In C++, when you return a string, it is returned as a C++ string. It’s important to understand that a string in C++ is not just a string, but a C++ string. A string is how you store data that can be used to create a string object that can be passed around for a different purpose. When we pass a string to the function, the function returns a C++ string that contains that string.
The first step of the C string function is to cast the result as a char*. It is then the function’s responsibility to convert that C string to a char*. The function then returns the original C string. After that, you can use the function to set up a buffer for storing data you want to pass around.
The return value of a function is not an immutable value. Because we returned a string, we now have a copy of the string, and the function could change it. What this means is that we can change the contents of our string to whatever we want, but if we do, then we lose the original string. There are no guarantees that the original string will remain constant unless we also return a C string at the same time.
The C++ standard doesn’t provide any guarantees about the behavior of your returned string, so this is a very common programming error. Fortunately, c++ also makes a bunch of really useful string functions that you can use to pass around stuff, so you usually won’t have to worry about this anymore.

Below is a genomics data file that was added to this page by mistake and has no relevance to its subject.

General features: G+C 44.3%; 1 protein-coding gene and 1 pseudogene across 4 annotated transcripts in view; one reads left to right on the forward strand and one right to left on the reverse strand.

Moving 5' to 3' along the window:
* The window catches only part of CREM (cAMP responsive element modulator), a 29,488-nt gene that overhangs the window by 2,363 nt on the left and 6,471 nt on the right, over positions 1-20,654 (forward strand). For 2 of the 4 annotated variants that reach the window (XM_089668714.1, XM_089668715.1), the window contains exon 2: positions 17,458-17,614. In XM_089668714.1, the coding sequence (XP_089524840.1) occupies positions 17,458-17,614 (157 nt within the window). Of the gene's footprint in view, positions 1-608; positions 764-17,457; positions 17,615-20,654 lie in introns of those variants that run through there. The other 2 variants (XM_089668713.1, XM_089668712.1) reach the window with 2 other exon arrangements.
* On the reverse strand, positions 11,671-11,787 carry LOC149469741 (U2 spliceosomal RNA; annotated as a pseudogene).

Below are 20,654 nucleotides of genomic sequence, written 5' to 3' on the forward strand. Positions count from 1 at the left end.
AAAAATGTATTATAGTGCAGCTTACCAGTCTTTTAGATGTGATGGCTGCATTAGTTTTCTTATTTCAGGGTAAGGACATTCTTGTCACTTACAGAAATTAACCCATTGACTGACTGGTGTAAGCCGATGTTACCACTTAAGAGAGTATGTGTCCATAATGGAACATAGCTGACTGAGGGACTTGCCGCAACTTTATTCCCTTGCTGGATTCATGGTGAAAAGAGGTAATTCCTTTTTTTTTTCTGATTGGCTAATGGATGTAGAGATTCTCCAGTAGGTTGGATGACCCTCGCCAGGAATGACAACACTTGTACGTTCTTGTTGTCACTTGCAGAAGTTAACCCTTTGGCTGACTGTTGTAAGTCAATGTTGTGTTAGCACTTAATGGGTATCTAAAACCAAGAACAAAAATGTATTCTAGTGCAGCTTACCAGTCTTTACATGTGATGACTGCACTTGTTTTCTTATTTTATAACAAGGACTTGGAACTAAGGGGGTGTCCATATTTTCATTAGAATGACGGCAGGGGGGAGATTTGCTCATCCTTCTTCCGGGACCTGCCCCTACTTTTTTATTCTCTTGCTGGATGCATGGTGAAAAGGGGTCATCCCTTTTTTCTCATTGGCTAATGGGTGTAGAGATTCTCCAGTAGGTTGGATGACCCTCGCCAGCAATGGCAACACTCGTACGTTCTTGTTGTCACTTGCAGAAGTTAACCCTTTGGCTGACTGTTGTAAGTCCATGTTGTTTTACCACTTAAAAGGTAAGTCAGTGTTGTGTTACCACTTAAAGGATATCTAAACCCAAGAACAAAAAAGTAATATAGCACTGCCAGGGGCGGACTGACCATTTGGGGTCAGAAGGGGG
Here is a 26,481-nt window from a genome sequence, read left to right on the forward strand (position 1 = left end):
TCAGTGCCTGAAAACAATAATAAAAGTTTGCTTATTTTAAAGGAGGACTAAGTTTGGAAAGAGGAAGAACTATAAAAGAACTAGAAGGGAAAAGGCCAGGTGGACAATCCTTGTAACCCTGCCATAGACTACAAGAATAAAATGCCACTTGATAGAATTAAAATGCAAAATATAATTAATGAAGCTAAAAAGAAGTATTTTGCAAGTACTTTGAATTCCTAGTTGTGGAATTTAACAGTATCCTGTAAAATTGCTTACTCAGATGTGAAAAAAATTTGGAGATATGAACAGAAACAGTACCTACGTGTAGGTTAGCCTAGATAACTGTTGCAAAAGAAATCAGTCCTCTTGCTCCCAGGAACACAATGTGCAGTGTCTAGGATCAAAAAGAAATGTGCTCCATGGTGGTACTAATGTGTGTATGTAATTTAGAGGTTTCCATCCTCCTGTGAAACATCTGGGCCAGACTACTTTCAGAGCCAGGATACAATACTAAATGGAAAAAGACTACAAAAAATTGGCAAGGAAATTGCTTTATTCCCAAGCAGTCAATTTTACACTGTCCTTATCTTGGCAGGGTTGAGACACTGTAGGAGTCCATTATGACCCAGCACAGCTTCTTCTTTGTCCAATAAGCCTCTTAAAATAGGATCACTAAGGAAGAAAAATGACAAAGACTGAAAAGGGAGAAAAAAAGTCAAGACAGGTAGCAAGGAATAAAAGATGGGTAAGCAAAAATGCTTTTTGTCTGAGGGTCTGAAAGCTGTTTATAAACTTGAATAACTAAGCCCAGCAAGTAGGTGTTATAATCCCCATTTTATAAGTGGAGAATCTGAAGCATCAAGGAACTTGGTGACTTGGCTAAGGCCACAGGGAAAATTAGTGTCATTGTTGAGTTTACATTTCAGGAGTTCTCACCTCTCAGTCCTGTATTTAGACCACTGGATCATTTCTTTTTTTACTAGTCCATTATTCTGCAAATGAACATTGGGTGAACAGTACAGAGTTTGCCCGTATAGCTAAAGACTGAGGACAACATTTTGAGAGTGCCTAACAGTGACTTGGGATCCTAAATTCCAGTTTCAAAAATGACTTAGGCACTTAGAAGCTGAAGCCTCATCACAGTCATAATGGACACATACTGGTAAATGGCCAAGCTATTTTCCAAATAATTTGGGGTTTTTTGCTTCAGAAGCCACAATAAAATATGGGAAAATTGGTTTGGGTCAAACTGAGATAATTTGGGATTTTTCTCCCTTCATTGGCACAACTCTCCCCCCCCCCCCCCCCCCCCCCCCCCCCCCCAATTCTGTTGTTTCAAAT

Like, there is a string function that you can use, but you need to call it with a pointer to the string to return; and there is a string function that you can use, but you need to call it with a pointer to the string to return. The C standard doesnt give you any guarantees about the behavior of your returned string, so this is a very common programming error.
There are other string functions, but they all give you a pointer to a string.
It’s worth pointing out that this code is also one of the most dangerous kinds of ‘invalid’ C++ programs. If you make this mistake, chances are that you will be bitten by the compiler’s inability to properly interpret your code.
But the C standard also gives us a way to return a string from a function. For example, we can return a pointer to a string with a C string function, then return a pointer to a string with a C cast function. With all of this, though, it gets difficult to tell if the returned string is valid.
The source code for the C++ application you’re currently using is just a bunch of files and links. It’s all taken up by the compiler for you.
To help you out here, here are some pointers. If you are using Visual Studio (C++) you have the header file included before your code. If you are using the ANSI C compiler, then you have the #include statements included before your code. With these pointers I hope it will all make more sense.